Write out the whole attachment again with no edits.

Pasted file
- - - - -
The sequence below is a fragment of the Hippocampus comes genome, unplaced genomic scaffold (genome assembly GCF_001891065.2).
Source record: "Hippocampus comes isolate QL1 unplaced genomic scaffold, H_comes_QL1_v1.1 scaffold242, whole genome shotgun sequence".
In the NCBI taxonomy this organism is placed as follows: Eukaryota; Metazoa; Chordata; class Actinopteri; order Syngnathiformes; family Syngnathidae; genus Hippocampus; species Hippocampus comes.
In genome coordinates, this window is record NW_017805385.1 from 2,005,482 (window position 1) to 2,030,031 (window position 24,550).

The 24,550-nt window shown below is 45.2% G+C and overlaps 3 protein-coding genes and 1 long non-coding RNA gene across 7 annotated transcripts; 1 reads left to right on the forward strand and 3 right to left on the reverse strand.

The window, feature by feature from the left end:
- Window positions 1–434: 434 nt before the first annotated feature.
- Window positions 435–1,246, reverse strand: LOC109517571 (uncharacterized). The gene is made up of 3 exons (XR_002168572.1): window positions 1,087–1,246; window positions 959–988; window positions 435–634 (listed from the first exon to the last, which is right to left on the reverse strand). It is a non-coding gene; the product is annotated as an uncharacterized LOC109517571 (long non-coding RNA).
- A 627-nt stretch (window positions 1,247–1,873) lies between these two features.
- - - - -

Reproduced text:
The sequence below is a fragment of the Hippocampus comes genome, unplaced genomic scaffold (genome assembly GCF_001891065.2).
Source record: "Hippocampus comes isolate QL1 unplaced genomic scaffold, H_comes_QL1_v1.1 scaffold242, whole genome shotgun sequence".
In the NCBI taxonomy this organism is placed as follows: Eukaryota; Metazoa; Chordata; class Actinopteri; order Syngnathiformes; family Syngnathidae; genus Hippocampus; species Hippocampus comes.
In genome coordinates, this window is record NW_017805385.1 from 2,005,482 (window position 1) to 2,030,031 (window position 24,550).

The 24,550-nt window shown below is 45.2% G+C and overlaps 3 protein-coding genes and 1 long non-coding RNA gene across 7 annotated transcripts; 1 reads left to right on the forward strand and 3 right to left on the reverse strand.

The window, feature by feature from the left end:
- Window positions 1–434: 434 nt before the first annotated feature.
- Window positions 435–1,246, reverse strand: LOC109517571 (uncharacterized). The gene is made up of 3 exons (XR_002168572.1): window positions 1,087–1,246; window positions 959–988; window positions 435–634 (listed from the first exon to the last, which is right to left on the reverse strand). It is a non-coding gene; the product is annotated as an uncharacterized LOC109517571 (long non-coding RNA).
- A 627-nt stretch (window positions 1,247–1,873) lies between these two features.